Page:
30.Part 8 makes provision for the introduction of a new civil preventative measure – a Violent Offences Prevention Order (VOPO) – to help mitigate the risk of violent re-offending from certain offenders.

31.The VOPO will allow the court to place relevant conditions on the behaviour of a violent offender, and those subject to the order would also be made automatically subject to notification requirements. This involves the requirement to notify specified personal details to police (similar to those notified by sex offenders under the terms of the Sexual Offences Act 2003).

32.A VOPO can be made by the court in two ways: on conviction; or following application made by the police at a subsequent stage. It does not form part of a person’s sentence nor is it automatically applied to all violent offenders. Rather, it can only be made following a determination by the court on the basis of the information and evidence presented to it. Specifically, an order can only be made where the court is satisfied that it is necessary for the purpose of protecting the public from the risk of serious violent harm caused by the offender.

33.The VOPO has been developed similar to the legislative framework of the Sexual Offences Prevention Order (SOPO) and is intended to complement existing public protection measures, such as public protection sentences.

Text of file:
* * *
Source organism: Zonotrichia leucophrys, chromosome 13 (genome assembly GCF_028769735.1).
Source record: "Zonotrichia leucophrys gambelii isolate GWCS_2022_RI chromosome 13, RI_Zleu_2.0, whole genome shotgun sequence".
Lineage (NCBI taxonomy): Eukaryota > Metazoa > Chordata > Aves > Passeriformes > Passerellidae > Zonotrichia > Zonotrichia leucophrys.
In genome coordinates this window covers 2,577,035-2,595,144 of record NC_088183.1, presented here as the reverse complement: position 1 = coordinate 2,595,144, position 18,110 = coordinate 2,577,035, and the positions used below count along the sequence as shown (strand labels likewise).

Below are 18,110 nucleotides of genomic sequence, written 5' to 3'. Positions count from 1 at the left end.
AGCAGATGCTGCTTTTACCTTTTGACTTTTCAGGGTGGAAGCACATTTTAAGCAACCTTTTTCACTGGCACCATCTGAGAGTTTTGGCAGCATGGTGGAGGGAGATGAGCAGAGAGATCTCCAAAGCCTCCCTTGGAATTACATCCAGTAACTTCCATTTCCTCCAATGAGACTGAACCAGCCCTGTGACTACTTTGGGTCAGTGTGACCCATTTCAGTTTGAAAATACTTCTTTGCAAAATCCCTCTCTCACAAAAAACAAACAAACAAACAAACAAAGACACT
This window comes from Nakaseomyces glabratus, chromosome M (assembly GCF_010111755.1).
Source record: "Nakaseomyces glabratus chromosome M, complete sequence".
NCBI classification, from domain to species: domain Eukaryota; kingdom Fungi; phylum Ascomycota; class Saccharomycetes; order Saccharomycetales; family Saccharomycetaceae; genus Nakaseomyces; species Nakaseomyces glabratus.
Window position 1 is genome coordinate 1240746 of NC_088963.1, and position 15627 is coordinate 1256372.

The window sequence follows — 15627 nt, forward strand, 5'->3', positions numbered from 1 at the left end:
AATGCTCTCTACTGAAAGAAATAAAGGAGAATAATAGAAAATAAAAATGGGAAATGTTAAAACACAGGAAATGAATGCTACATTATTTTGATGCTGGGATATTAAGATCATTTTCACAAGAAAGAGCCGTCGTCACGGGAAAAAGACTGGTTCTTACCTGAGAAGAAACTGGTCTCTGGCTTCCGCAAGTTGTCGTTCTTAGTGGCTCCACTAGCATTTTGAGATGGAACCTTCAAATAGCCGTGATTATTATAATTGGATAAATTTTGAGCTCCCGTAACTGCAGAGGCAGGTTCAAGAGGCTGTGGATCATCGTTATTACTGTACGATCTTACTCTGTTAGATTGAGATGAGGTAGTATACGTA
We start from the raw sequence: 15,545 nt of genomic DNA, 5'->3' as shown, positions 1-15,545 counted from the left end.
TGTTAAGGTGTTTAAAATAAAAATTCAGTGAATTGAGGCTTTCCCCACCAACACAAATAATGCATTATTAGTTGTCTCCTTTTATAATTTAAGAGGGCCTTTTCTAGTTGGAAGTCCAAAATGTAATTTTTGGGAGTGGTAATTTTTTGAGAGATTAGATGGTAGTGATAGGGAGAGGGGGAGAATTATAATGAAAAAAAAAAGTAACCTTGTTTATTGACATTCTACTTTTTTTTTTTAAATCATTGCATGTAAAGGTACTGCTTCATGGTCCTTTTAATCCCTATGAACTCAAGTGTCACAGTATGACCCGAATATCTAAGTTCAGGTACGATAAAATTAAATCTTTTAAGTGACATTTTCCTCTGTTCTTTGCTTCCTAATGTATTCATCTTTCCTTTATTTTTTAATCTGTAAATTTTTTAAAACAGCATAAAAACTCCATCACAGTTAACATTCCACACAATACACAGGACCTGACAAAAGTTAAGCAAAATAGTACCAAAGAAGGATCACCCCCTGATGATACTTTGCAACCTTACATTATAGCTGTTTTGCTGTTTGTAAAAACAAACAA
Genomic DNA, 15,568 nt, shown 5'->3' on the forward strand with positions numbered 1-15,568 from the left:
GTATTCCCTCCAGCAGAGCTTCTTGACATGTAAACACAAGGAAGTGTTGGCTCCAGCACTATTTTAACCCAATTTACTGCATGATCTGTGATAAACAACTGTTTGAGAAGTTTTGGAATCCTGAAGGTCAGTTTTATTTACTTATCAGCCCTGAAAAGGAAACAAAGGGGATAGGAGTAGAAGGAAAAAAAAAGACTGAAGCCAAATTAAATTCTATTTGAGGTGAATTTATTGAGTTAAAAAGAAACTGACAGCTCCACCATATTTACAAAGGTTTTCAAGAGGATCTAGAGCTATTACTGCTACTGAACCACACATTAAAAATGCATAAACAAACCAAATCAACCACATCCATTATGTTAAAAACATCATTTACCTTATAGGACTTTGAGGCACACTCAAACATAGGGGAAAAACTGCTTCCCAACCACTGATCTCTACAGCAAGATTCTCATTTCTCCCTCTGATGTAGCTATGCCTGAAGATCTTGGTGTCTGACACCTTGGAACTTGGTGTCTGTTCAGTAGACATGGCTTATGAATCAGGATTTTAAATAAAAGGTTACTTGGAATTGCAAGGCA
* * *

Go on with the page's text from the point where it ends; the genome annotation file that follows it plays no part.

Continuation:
34.Part 9 provides for improvements to a range of miscellaneous powers available to courts along with several other business improvement matters. For Jury Service, provisions provide for the abolition of the upper age limit for jury service (currently age 70), to be replaced with an automatic right of excusal for those over 70; an increase of the current age for automatic excusal from 65 to 70; and various tidy-up provisions.

35.For Unpaid community service after release, a power allows the Department to make regulations that may require a person released under the terms of the Conditional Early Release Scheme (under Article 19 of the Criminal Justice (NI) Order 2008) to engage in unpaid community service during the period of their early release.

36.For Personal samples, DNA profiles and fingerprints, a number of changes are made to the new DNA and fingerprints retention framework as set out in Schedule 2 of the Criminal Justice Act (Northern Ireland) 2013 to close a number of gaps in the provisions and ensure that the new regime operates as originally intended.